But it was the Pierrot as conceived by Legrand that had the greatest influence on future mimes. Charles himself eventually capitulated: it was he who played the Pierrot of Champfleury's Pantomime of the Attorney. Like Legrand, Charles's student, the Marseilles mime Louis Rouffe (1849–1885), rarely performed in Pierrot's costume, earning him the epithet "l'Homme Blanc" ("The White Man"). His successor Séverin (1863–1930) played Pierrot sentimentally, as a doom-laden soul, a figure far removed from the conception of Deburau père. And one of the last great mimes of the century, Georges Wague (1875–1965), though he began his career in Pierrot's costume, ultimately dismissed Baptiste's work as puerile and embryonic, averring that it was time for Pierrot's demise in order to make way for "characters less conventional, more human." Marcel Marceau's Bip seems a natural, if deliberate, outgrowth of these developments, walking, as he does, a concessionary line between the early fantastic domain of Deburau's Pierrot and the so-called realistic world.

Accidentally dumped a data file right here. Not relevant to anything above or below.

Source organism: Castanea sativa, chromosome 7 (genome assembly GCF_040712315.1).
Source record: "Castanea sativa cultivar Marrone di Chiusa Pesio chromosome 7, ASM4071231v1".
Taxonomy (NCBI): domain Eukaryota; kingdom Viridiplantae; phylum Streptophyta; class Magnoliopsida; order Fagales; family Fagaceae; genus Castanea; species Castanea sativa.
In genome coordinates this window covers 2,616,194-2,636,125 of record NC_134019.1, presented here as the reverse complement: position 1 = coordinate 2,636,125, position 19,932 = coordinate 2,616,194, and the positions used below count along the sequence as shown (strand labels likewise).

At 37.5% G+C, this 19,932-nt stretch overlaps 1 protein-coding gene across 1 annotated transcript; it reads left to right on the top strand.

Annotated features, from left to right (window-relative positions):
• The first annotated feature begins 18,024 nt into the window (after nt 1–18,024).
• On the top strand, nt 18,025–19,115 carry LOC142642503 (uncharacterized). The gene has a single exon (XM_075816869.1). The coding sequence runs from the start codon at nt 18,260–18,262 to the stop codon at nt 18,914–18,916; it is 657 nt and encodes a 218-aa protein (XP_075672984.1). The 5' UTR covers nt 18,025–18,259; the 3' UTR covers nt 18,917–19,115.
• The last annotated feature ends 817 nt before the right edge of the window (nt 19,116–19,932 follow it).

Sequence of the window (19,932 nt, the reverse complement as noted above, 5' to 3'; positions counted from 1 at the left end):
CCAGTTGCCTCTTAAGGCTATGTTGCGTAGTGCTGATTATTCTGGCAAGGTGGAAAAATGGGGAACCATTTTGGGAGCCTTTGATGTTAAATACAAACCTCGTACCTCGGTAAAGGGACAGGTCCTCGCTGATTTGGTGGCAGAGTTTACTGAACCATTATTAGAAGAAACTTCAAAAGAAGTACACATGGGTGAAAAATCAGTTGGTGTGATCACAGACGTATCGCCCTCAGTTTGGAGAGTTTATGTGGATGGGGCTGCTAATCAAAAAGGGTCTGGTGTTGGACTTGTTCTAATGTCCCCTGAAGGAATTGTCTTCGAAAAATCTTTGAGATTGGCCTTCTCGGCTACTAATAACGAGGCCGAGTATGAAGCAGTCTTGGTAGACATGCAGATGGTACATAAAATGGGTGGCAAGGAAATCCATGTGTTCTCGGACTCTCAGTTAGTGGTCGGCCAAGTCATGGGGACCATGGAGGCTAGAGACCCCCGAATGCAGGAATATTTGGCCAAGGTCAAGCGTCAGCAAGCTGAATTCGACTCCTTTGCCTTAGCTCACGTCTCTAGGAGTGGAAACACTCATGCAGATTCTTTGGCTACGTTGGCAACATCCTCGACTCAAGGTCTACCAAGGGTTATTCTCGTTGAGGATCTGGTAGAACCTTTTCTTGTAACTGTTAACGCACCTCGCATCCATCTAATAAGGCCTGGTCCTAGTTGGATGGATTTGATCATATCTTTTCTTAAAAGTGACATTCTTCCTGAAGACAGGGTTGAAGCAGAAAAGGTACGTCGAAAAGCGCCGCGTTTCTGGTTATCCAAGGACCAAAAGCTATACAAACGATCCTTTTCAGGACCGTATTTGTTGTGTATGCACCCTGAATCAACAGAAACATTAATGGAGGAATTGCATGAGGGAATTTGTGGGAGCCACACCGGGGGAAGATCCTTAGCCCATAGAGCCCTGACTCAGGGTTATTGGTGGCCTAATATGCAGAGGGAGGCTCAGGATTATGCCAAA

In the 1880s and 1890s, the pantomime reached a kind of apogee, and Pierrot became ubiquitous. Moreover, he acquired a counterpart, Pierrette, who rivaled Columbine for his affections. (She seems to have been especially endearing to Xavier Privas, hailed in 1899 as the "prince of songwriters": several of his songs ["Pierrette Is Dead", "Pierrette's Christmas"] are devoted to her fortunes.) A Cercle Funambulesque was founded in 1888, and Pierrot (sometimes played by female mimes, such as Félicia Mallet) dominated its productions until its demise in 1898. Sarah Bernhardt even donned Pierrot's blouse for Jean Richepin's Pierrot the Murderer (1883).